45 Years Ago: Santana and Creedence Clearwater Revival Close the Fillmore West
One day after he closed New York's Fillmore East, promoter Bill Graham announced the lineup for the final week of San Francisco's Fillmore West. Graham would end three years of historic shows with five nights of music billed as "the bands that built the Fillmore." The final night, July 4, 1971, featured Santana, Creedence Clearwater Revival and Tower of Power. Camera crews recorded the week's events for the documentary Last Days of the Fillmore.
In 1968, Graham moved from the original Fillmore Auditorium to the Carousel Ballroom, a former dance hall. Graham opened the venue as the Fillmore West on July 5, 1968. One of its most popular acts was the Grateful Dead, who played the hall more than 60 times.
The Dead played their final show at the Fillmore West on Friday night, July 2. Graham took the stage and announced, "After all the s--- that's gone down over the years, I'm very grateful to them and consider them friends … the Grateful Dead."
The Dead's three-hour set, with one intermission, included "Me and Bobby McGee" and "Good Lovin'" and ended with "Not Fade Away" and "Johnny B. Goode."
The Sunday night finale was an invitation-only event that was broadcast live on KSAN and KSFX in quadraphonic FM. "This is going to be the greatest mother---ing evening of our lives," Graham promised as he opened the show. "And now, a bitch of a band from the East Bay – Tower of Power."
The funk-rock horn band was a tough act to follow but the audience was bowled over by surprise guests Creedence Clearwater Revival. The band, fronted by John Fogerty wearing a turquoise cowboy suit with matching boots, was now a trio. It was their first performance since Tom Fogerty quit back in January. The band opened with "Born on the Bayou" and the hour-long set of their hits ended with "Keep On Chooglin'."
The headliners of the evening were Santana, who took the stage just before 1AM. Santana's classic sextet was joined by guitarist Neil Schon and percussionist Coke Escovedo. The 90-minute set opened with "Incident at Neshabur" and included the hits "Black Magic Woman," Oye Como Va" and "Soul Sacrifice." The closing number was Miles Davis' "In a Silent Way."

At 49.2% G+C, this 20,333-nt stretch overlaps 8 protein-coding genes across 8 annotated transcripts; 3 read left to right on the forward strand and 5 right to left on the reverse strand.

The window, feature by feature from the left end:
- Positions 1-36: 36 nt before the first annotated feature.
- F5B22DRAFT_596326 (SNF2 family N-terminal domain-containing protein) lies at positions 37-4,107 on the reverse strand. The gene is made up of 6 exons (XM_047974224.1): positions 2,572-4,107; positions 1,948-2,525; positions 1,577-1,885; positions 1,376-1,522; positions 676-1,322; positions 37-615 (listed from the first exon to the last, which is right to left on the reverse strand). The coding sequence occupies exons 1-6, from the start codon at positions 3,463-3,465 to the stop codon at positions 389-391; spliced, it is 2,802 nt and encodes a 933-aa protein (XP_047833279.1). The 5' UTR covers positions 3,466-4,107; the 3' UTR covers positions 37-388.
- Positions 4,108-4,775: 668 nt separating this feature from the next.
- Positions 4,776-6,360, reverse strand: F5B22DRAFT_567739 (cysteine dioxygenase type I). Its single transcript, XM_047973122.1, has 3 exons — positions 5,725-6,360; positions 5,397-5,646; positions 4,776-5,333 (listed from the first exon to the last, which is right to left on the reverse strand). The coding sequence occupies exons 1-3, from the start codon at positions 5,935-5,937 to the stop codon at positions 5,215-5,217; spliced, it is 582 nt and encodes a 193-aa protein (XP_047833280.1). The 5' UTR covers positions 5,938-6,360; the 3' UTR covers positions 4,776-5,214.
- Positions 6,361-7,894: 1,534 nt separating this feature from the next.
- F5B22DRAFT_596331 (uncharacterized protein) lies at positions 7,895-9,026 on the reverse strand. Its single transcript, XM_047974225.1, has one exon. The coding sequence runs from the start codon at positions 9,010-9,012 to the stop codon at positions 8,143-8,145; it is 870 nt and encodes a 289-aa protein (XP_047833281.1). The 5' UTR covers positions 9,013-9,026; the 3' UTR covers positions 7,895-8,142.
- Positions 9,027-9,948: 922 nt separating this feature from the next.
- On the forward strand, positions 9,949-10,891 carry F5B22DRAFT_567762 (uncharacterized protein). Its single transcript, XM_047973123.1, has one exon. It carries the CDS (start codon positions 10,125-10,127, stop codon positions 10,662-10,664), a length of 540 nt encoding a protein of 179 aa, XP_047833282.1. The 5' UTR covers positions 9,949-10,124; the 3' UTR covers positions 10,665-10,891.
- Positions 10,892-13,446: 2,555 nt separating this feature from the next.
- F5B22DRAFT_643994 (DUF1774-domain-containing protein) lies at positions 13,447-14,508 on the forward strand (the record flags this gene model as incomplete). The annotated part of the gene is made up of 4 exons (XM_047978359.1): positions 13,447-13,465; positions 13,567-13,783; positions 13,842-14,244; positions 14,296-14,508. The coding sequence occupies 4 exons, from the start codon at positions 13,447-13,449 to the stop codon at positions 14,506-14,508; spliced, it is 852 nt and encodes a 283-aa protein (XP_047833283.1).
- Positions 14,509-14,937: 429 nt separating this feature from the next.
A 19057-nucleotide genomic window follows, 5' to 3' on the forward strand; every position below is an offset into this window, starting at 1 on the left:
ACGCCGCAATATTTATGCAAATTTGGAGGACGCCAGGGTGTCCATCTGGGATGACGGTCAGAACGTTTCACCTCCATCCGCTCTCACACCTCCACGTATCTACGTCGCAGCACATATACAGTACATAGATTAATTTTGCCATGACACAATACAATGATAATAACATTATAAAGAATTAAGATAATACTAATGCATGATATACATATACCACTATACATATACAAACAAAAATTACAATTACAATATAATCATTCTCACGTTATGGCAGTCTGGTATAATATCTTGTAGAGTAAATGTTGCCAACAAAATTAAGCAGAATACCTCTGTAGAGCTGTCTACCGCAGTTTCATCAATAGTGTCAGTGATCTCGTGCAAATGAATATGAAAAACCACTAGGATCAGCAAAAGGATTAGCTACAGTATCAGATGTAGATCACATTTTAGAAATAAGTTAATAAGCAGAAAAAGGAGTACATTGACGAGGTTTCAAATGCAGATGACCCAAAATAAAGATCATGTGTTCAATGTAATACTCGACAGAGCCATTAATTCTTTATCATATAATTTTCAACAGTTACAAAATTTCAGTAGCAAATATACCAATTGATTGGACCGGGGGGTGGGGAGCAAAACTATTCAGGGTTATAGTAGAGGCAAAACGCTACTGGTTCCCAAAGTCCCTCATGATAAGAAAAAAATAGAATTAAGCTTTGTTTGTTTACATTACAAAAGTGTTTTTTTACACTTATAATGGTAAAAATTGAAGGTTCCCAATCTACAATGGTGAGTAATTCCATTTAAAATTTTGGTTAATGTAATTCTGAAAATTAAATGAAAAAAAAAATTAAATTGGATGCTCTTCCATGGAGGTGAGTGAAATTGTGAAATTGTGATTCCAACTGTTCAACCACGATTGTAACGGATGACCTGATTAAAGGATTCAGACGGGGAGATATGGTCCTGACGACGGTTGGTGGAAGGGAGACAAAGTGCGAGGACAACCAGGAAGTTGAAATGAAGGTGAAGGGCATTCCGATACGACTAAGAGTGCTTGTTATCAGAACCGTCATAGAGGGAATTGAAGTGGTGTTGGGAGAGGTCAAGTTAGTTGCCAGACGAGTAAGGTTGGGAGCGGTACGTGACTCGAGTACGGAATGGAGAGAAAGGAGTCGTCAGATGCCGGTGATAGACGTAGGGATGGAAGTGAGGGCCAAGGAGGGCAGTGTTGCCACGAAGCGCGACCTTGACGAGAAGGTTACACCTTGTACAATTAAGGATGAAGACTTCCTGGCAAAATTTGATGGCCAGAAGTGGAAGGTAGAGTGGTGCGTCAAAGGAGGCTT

Drummer Michael Shrieve explained that choice in the book Live at the Fillmore East and West. "We wanted to come off as a little more progressive, as we felt that it would represent us at the given time when the Fillmore closed. We were sort of transformed as a band and that's why we chose to do the Miles Davis tune … and have our kind of groove to it. That was really important to us."
"The music was terrible (at one point Van Morrison insisted they all stop and try something else) but the show was great," wrote David Felton in Rolling Stone. "Graham and his staff pelted the audience with gifts – paper plates, beer, champagne and ice cubes. Sometime between 4 and 5AM, everyone gave up and went home. About 40 fans stuck around to shake hands with Graham, then left him to wander alone among the amps and debris."
"I'm closing the Fillmores for a combination of reasons," Graham told UPI. "They've been a 52-week a year operation and I'm tired of the anguish and lack of time for myself and for other activities as a result of having to work that way. You become a victim of your own creation. I want to get out of the grasp of the monster I created."
But Graham was soon back in the concert business, promoting huge outdoor concerts with performers that included Bob Dylan, Led Zeppelin and the Allman Brothers Band. Graham was killed in a helicopter crash on Oct. 25, 1991 while returning to his California home from a Huey Lewis and the News concert.
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